They say research is what you are doing when you aren’t doing anything else.
Well, last night I did some research. One of the members of my Guild of Weavers, Spinners and Dyers recommended this link about the Høylandet tapestry, a wool embroidery measure 211 x 44 cm, on a linen and wool ground, depicting Bible scenes. It was stashed away in the church at Høylandet, in central Norway, and was rediscovered in 1859.
Apparently, these long textile friezes were quite usual as part of church decor. They hung at the top of the wall, with other textiles hanging below them. This one dates from the early 12th century. Its origins are still unclear but it might be from Nidaros in Norway.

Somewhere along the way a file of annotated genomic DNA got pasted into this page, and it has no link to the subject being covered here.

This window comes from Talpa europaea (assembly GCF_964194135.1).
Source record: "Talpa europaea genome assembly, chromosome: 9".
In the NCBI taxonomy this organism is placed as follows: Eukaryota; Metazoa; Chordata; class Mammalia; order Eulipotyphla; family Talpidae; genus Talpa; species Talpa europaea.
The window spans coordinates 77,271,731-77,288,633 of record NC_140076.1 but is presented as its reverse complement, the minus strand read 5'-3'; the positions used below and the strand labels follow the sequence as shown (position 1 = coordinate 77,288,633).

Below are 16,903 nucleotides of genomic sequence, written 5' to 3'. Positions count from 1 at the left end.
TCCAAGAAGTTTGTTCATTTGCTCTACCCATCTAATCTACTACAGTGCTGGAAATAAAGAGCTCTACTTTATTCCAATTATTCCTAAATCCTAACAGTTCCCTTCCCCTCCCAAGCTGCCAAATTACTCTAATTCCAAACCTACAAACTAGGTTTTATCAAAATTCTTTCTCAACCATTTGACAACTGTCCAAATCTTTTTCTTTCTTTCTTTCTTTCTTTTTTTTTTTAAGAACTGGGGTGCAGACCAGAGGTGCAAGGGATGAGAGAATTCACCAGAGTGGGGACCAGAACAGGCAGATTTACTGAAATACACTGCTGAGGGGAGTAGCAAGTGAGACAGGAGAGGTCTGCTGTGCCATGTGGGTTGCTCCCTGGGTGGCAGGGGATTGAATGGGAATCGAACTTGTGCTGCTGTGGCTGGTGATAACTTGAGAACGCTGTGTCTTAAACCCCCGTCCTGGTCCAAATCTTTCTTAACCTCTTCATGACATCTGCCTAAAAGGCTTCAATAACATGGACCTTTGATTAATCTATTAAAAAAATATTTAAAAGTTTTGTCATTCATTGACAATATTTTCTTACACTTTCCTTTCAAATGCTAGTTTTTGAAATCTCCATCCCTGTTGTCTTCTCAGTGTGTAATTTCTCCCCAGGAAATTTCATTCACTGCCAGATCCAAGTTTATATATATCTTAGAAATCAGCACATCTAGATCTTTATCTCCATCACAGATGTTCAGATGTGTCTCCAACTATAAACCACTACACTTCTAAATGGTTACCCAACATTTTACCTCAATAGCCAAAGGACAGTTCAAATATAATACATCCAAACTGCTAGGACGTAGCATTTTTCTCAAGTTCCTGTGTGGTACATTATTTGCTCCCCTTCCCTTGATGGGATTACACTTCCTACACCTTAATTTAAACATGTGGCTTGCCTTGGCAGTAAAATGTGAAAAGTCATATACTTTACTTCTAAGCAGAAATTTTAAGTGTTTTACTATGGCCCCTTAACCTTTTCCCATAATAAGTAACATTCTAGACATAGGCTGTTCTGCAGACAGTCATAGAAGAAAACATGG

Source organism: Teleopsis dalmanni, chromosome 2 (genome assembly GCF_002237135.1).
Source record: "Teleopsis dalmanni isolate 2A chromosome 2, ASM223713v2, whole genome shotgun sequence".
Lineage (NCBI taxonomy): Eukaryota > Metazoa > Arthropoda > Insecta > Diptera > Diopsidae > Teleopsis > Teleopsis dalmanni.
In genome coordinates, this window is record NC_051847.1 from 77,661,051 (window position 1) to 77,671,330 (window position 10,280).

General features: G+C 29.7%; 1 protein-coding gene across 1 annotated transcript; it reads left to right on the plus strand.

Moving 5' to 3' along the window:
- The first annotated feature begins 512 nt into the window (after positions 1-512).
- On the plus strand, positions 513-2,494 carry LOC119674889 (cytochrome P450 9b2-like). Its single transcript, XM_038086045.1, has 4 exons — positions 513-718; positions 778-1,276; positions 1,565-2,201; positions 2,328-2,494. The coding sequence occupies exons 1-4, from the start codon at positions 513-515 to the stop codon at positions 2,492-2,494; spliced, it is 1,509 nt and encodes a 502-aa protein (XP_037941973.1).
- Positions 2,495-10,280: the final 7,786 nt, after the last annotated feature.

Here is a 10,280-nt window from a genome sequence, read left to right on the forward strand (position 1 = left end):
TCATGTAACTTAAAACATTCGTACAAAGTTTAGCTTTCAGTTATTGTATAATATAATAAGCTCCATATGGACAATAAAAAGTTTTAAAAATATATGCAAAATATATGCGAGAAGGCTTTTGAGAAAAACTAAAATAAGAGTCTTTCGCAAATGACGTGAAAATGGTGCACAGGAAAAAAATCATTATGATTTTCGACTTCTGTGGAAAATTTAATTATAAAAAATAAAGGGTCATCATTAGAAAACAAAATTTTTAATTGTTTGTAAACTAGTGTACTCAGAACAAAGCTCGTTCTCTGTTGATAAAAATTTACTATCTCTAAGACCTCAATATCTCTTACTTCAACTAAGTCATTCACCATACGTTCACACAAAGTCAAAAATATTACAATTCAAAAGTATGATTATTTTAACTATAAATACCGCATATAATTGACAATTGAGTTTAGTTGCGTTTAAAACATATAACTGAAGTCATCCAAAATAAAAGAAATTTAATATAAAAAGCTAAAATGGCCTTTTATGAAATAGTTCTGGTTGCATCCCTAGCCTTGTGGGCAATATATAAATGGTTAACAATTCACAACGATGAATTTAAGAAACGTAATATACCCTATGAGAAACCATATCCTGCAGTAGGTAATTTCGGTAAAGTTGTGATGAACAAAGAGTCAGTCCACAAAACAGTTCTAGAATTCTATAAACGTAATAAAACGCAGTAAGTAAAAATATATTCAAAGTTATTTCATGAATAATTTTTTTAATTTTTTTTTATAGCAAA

My “research” lead me to this timeline of Viking age tapestries. I hadn’t realised there were so many. So there will be more research going on, including both reading and looking at Pinterest. There is some wonderful stuff to be investigated on this line.
I’m rather struck by the Three Kings scene on this Norwegian embroidery:
They remind me of the Byzantine mosaic in the Basilica of Sant’ Apollinare Nuovo, Ravenna, Italy. This splendid version shows them as Byzantine art usually does, in Persian clothing, including breeches, capes, and Phrygian caps.
The two versions, created so far apart are have very similar posture, and they are travelling in the same direction. Maybe they were both designed for the same side of the church? Maybe a Norwegian traveller saw the mosaics, which were created around 565?